But back to Cassandra as we have her right now, only in terms of SoulCalibur VI information, without anything from SoulCalibur II-IV getting in the way of things, aside from what has been directly presented in SoulCalibur VI, that being Cassandra from the future, presumably 1607, assuming time works the same way in Astral Chaos as it does in our world, or even just... whatever metric of Astral Chaos time uses, some point after SoulCalibur IV, at the bare minimum. Future Cassandra has told Kid Cassandra that she needs to take measures to save Sophitia (and Pyrrha) from her (their) cursed fate. But despite the warning, despite getting that information, Cassandra still allowed Sophitia to marry Rothion and Pyrrha is on the way (unless we get a timeline shift and it's Deucalion instead, but that would be bizarre). So thus far, even though she has knowledge of the future, she seems hesitant to actually make waves to do anything about it. She could, that remains to be seen, but she hasn't done anything yet, as far as we know.

Alright, so getting back to Zasalamel:

Zasalamel finds himself in a similar place that he was in originally during SoulCalibur III, except at the beginning of SoulCalibur II. His endgame plan aside, his goals in SoulCalibur III (to end his immortality and finally be able to die a mortal) involved utilizing the power of both swords to accomplish this task. This release of power didn't exactly do that, but it created Abyss and/or awoke Night Terror, stirring the Astral Chaos to bring the power struggle of the two swords to new heights, that when pushed even further, would go so far as to revive Majin B... I mean Algol, thanks to all the energy released by the warring sides of Siegfried and Inferno. Zasalamel was still alive and well in SoulCalibur IV, and his ending showed him living some four hundred years into the future, in a world of helicopters, skyscrapers, and business suits, so he failed to deny himself his immortality.

Now, he wishes to cultivate humanity and bring them into a new glorious future, which is all well and good, but he still plans to claim the two swords and unite their powers to accomplish this. What he actually plans to do, we don't know yet, it hasn't been revealed, but he does have plans. The biggest difference here is timing, and when he will be able to claim the swords for his own. If he were to, for the sake of argument, swoop in and take Soul Edge from Siegfried before Raphael is able to pierce the eye, that would cause a divergence for sure. This is a possibility, and if it happens, we would indeed be on the start of a new future, because this would start a chain of events that would for sure make some waves. But we have to get there, and that has to happen, in order for us to actually be on a diverging path. Right now, all we have are ideas, possible seeds, but none of them are yet sown.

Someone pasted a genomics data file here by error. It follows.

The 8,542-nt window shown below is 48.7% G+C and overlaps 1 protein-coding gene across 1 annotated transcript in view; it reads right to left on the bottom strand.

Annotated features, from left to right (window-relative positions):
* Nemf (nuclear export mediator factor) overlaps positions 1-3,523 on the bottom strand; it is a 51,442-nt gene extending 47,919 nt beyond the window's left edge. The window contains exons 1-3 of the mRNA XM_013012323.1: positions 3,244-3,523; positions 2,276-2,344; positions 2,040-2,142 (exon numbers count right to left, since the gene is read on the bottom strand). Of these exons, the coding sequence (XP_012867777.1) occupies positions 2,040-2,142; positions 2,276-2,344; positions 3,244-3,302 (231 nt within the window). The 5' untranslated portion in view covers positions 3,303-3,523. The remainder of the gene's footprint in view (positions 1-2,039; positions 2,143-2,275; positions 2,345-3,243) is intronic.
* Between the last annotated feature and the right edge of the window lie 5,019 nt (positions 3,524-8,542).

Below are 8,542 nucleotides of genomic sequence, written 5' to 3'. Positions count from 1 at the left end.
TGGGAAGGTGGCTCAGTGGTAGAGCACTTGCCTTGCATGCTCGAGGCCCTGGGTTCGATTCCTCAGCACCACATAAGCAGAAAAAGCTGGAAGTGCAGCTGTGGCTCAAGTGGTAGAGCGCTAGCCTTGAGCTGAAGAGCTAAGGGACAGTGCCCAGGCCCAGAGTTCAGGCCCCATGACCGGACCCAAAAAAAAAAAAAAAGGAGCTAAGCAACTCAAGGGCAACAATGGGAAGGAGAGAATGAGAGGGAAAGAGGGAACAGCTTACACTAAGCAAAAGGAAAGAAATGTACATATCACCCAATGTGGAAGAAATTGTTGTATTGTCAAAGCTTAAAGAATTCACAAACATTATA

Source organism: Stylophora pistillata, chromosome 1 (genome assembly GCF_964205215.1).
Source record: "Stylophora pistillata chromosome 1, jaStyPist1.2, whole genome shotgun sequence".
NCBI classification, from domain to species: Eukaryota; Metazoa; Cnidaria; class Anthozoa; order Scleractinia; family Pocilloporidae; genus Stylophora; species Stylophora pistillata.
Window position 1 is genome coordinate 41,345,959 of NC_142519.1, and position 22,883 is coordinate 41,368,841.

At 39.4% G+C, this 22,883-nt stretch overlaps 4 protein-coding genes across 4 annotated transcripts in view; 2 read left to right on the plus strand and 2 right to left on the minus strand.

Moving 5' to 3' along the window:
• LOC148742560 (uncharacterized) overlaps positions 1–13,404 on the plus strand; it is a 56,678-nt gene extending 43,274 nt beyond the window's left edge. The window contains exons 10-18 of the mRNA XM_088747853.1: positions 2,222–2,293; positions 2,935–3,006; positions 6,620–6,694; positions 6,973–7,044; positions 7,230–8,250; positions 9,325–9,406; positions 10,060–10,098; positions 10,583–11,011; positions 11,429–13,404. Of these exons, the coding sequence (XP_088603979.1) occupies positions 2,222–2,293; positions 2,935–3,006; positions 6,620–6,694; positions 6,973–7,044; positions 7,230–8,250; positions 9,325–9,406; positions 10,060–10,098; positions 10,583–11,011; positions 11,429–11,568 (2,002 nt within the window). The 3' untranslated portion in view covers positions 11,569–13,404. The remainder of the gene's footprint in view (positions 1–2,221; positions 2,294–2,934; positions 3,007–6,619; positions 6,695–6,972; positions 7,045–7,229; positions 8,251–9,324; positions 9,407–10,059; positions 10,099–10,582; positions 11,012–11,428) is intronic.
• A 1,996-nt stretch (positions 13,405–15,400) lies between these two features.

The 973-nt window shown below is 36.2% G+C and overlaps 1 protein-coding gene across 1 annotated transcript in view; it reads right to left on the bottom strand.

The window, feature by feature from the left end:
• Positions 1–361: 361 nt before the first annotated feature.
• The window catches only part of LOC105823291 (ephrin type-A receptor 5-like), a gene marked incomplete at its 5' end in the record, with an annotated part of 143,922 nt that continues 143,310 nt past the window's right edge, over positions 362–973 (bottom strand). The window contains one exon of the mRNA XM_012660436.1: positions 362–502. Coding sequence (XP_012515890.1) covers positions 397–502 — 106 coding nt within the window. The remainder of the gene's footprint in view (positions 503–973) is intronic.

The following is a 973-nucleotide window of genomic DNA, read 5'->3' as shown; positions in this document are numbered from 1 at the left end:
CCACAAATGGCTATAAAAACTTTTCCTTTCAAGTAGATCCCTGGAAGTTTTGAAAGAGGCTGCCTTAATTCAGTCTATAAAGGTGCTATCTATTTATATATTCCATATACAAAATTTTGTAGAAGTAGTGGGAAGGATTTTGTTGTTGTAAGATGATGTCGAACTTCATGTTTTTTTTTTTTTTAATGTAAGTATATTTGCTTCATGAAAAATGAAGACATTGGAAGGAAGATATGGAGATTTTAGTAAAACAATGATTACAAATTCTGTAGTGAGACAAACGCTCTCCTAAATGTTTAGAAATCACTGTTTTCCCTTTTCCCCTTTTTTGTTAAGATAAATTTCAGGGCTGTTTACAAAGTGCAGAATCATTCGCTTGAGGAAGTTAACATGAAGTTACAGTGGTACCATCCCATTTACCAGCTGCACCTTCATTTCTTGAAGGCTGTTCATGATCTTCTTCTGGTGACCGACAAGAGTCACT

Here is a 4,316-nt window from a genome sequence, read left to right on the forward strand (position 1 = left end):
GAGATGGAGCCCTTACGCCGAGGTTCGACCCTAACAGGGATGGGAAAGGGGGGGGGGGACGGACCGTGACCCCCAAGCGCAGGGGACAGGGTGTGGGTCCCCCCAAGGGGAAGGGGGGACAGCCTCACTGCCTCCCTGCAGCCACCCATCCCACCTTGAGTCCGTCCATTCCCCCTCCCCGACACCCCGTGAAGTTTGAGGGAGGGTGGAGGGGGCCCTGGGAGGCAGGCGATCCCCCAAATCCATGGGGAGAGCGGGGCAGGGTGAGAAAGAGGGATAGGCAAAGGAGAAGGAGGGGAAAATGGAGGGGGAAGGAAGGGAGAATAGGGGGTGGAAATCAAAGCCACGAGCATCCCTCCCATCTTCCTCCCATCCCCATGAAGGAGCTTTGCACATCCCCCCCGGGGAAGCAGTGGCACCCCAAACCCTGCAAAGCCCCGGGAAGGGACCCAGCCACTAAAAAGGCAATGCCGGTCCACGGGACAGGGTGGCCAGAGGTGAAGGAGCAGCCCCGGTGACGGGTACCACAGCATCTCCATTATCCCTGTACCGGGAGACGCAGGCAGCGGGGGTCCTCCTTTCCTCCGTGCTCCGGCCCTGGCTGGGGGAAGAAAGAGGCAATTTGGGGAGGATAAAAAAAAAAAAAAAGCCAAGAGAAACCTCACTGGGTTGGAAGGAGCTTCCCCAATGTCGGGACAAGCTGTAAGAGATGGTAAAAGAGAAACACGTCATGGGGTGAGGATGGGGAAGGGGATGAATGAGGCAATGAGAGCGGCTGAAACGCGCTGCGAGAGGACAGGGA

But let's say he can't do that, he isn't able to intervene, and so Siegfried gets saved, Raphael gets corrupted, and SoulCalibur II practically goes off without a hitch. If that happens, then, essentially, we are just repeating SoulCalibur III, and whatever new plans that Zasalamel has may still ultimately fail, as he doesn't have a great track record of getting what he wants, from what we have seen. He wanted to put a stop to The Conduit, fearing them as a threat to humanity and the world, for a more localized example, but he wasn't able, and instead remained content that Algol remained in stasis. So Zasalamel too, may be doomed by fate's eternal cycle of repetition, no matter what he tries to do, he may not be able to succeed.